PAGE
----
Table 1 shows the descriptive statistics of the variables used in this study. Some of them are not used in the basis regression specifications but used only for the robustness check of the basic regression result. The overall number of firm years is 10,344 throughout the sample period from 1991 through 1998, all of which meet the condition of having bank loans. According to Table 1, about 90.6 % (9,374 firm years) of the sample firms on average have a single main bank (UNIB), and 9.4 % (970 firm years) of the sample firms have multiple main banks (MULTIB). Among the firms that have multiple main banks, the average number of main bank relationships maintained is 2.4 (not reported in Table 1) with more than 75 % having only two main banks. Table 1 also shows that firms with a single main bank tend to have lower ROA, lower (log of) firm value, higher leverage, lower main bank borrowing ratio, and higher probability of keiretsu membership than firms with multiple main banks.

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III. Empirical results

We capture the effect of multiple main bank relationships on the hold-up costs by regressing the profitability of the firm on the variable(s) indicating multiple main bank relationships and several control variables. The most basic regression results are shown in Table 2 with two alternative regression specifications. Equation (1) includes a multiple main bank dummy variable (MULTIB) which is equal to one if the firm has multiple main banks and zero otherwise. Equation (2), in addition to the multiple main bank dummy, includes the interaction term between the multiple main bank dummy and the main bank borrowing ratio (MULTIB*MAIN_BORD).7 For subsequent regression analysis, White’s (1980) t statistics are reported in referring to the statistical significance of the regression coefficients estimated.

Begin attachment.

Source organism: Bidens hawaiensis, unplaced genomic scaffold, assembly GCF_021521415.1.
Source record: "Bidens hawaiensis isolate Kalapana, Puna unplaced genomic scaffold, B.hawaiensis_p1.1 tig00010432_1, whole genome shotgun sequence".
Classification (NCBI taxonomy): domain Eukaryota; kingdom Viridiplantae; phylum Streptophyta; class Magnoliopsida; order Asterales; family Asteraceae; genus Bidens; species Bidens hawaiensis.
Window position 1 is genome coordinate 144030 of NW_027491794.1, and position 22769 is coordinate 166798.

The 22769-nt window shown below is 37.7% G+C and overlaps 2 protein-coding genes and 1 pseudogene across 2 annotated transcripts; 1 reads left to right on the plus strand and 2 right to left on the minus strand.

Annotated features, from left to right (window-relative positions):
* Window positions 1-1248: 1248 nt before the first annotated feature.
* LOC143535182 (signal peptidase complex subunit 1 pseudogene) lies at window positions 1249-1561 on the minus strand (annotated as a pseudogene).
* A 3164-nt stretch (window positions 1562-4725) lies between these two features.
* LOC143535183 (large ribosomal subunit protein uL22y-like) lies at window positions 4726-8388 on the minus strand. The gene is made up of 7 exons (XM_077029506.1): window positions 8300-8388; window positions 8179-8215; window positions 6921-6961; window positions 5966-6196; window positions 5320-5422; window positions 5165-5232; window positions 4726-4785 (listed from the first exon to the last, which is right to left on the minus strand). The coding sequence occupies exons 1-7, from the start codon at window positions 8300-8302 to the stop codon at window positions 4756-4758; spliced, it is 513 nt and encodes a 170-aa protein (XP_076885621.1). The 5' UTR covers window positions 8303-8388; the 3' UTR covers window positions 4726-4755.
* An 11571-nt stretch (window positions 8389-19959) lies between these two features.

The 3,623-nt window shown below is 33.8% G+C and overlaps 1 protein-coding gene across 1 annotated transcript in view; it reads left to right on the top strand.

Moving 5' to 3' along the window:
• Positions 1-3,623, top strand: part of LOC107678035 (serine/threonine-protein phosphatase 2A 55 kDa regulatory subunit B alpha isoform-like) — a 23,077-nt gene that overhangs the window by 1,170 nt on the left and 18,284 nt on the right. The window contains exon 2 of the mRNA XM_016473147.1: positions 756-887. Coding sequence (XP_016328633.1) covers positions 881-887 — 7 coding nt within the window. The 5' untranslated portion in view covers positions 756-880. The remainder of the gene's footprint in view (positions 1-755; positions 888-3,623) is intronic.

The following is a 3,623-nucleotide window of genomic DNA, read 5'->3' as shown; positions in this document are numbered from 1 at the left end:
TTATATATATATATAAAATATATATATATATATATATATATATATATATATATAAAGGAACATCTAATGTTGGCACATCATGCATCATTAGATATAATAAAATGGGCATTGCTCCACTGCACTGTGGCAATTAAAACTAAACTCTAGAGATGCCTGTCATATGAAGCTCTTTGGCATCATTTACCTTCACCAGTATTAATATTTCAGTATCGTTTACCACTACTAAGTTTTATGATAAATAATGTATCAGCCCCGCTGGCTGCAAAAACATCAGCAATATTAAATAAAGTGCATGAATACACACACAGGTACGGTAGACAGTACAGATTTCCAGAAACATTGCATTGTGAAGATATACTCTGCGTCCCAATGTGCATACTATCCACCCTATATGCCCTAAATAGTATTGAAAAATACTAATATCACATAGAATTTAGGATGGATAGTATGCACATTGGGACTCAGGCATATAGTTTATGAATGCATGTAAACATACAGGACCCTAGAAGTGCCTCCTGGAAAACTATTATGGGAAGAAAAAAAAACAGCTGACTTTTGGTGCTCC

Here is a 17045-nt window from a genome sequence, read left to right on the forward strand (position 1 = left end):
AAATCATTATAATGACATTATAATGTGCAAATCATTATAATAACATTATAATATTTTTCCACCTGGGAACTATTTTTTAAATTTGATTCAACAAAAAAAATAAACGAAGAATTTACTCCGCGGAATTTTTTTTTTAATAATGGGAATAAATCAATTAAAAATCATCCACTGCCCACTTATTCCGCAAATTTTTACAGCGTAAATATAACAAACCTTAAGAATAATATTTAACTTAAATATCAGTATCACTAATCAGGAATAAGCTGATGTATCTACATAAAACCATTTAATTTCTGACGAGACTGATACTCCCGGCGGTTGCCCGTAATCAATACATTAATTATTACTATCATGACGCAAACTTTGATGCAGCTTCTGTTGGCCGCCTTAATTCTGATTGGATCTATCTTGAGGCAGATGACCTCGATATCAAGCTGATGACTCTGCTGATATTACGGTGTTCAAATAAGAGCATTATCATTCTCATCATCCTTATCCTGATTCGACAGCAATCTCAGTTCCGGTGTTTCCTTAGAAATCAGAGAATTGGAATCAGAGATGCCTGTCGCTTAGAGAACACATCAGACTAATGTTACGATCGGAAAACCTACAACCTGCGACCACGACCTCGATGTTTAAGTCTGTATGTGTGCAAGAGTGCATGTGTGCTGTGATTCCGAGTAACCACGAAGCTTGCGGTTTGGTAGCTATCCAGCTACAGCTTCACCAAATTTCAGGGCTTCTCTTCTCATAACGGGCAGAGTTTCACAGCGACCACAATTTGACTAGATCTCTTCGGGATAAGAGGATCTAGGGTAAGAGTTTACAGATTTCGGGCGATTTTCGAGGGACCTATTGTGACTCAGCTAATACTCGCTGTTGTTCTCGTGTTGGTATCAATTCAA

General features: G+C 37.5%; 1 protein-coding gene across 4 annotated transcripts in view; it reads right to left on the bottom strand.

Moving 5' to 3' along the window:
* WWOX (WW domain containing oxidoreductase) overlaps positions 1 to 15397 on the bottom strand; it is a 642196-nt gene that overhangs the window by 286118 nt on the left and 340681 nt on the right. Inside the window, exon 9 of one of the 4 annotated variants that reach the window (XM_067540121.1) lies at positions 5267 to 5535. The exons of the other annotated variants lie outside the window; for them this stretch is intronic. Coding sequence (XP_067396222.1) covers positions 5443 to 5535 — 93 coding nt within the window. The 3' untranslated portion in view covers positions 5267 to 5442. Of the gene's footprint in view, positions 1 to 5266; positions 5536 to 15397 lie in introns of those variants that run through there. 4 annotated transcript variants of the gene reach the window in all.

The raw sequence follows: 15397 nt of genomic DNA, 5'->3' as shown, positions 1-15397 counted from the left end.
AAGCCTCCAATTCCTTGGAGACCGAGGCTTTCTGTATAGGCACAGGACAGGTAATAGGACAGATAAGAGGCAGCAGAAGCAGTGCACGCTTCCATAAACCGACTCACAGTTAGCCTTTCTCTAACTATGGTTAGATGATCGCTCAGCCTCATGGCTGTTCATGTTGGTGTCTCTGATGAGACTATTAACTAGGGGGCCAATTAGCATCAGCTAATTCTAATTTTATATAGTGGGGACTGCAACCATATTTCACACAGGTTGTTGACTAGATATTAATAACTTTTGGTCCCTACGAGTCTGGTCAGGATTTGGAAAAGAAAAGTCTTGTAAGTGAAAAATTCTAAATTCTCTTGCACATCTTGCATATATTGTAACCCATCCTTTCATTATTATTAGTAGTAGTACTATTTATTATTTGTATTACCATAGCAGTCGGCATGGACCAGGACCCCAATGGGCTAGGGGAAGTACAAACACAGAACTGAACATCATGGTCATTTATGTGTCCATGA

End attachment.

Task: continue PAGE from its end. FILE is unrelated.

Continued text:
Table 2 shows the OLS regression results with and without the interaction term under equation (1) and equation (2), respectively. The result of equation (1) shows that main bank borrowing ratio (MAIN_BORD) is significantly and negatively related to ROA at the 1 % level of statistical significance. This is consistent with the empirical hypothesis that the hold-up costs of main bank relationships decrease the profitability of the firm depending on the strength of a tie between the main bank(s) and the firm.8 On the other hand, the coefficient estimate of the multiple main bank dummy is significantly positive at the 1 % level, which is also consistent with the hypothesis,

7 In the current and subsequent regression analysis, we do not report estimates of coefficients corresponding to yearly and industry dummies to save space. These omitted results are available upon request.

8 A similarly significant result on the hold-up costs is obtained from the regression using the ratio of loans made by the two largest creditor banks to the total liabilities of the firm with a single main bank in stead of the strict main bank loan ratio.

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based on Rajan (1992), that having multiple main bank relationships reduces the hold-up costs. We then allow the sensitivity coefficient of the main bank borrowing ratio to differ between the two groups of firms with and without the multiple main bank relationship by including the interaction term (MULTIB*MAIN_BORD) in equation (2).